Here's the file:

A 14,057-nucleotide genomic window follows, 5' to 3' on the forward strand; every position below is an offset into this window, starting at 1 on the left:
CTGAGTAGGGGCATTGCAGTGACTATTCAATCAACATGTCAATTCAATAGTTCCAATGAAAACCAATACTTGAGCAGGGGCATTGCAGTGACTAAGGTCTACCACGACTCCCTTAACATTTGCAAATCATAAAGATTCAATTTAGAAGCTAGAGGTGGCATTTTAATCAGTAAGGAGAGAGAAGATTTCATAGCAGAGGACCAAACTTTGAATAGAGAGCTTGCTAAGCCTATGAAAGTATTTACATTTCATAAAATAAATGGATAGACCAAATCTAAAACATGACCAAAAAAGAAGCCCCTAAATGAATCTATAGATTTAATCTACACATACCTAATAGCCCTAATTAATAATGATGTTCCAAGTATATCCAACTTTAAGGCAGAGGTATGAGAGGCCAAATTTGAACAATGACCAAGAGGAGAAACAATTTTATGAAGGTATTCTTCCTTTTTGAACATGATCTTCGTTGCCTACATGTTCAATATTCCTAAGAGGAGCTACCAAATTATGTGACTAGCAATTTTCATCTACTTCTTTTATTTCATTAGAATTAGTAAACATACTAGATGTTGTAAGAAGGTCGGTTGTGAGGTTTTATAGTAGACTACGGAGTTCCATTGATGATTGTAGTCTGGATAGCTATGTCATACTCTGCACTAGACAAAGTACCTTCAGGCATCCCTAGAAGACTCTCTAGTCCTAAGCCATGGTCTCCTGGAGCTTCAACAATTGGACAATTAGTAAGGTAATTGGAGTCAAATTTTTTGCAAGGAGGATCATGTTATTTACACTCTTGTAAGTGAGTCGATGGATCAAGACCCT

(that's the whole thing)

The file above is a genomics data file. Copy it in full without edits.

A 14,057-nucleotide genomic window follows, 5' to 3' on the forward strand; every position below is an offset into this window, starting at 1 on the left:
CTGAGTAGGGGCATTGCAGTGACTATTCAATCAACATGTCAATTCAATAGTTCCAATGAAAACCAATACTTGAGCAGGGGCATTGCAGTGACTAAGGTCTACCACGACTCCCTTAACATTTGCAAATCATAAAGATTCAATTTAGAAGCTAGAGGTGGCATTTTAATCAGTAAGGAGAGAGAAGATTTCATAGCAGAGGACCAAACTTTGAATAGAGAGCTTGCTAAGCCTATGAAAGTATTTACATTTCATAAAATAAATGGATAGACCAAATCTAAAACATGACCAAAAAAGAAGCCCCTAAATGAATCTATAGATTTAATCTACACATACCTAATAGCCCTAATTAATAATGATGTTCCAAGTATATCCAACTTTAAGGCAGAGGTATGAGAGGCCAAATTTGAACAATGACCAAGAGGAGAAACAATTTTATGAAGGTATTCTTCCTTTTTGAACATGATCTTCGTTGCCTACATGTTCAATATTCCTAAGAGGAGCTACCAAATTATGTGACTAGCAATTTTCATCTACTTCTTTTATTTCATTAGAATTAGTAAACATACTAGATGTTGTAAGAAGGTCGGTTGTGAGGTTTTATAGTAGACTACGGAGTTCCATTGATGATTGTAGTCTGGATAGCTATGTCATACTCTGCACTAGACAAAGTACCTTCAGGCATCCCTAGAAGACTCTCTAGTCCTAAGCCATGGTCTCCTGGAGCTTCAACAATTGGACAATTAGTAAGGTAATTGGAGTCAAATTTTTTGCAAGGAGGATCATGTTATTTACACTCTTGTAAGTGAGTCGATGGATCAAGACCCT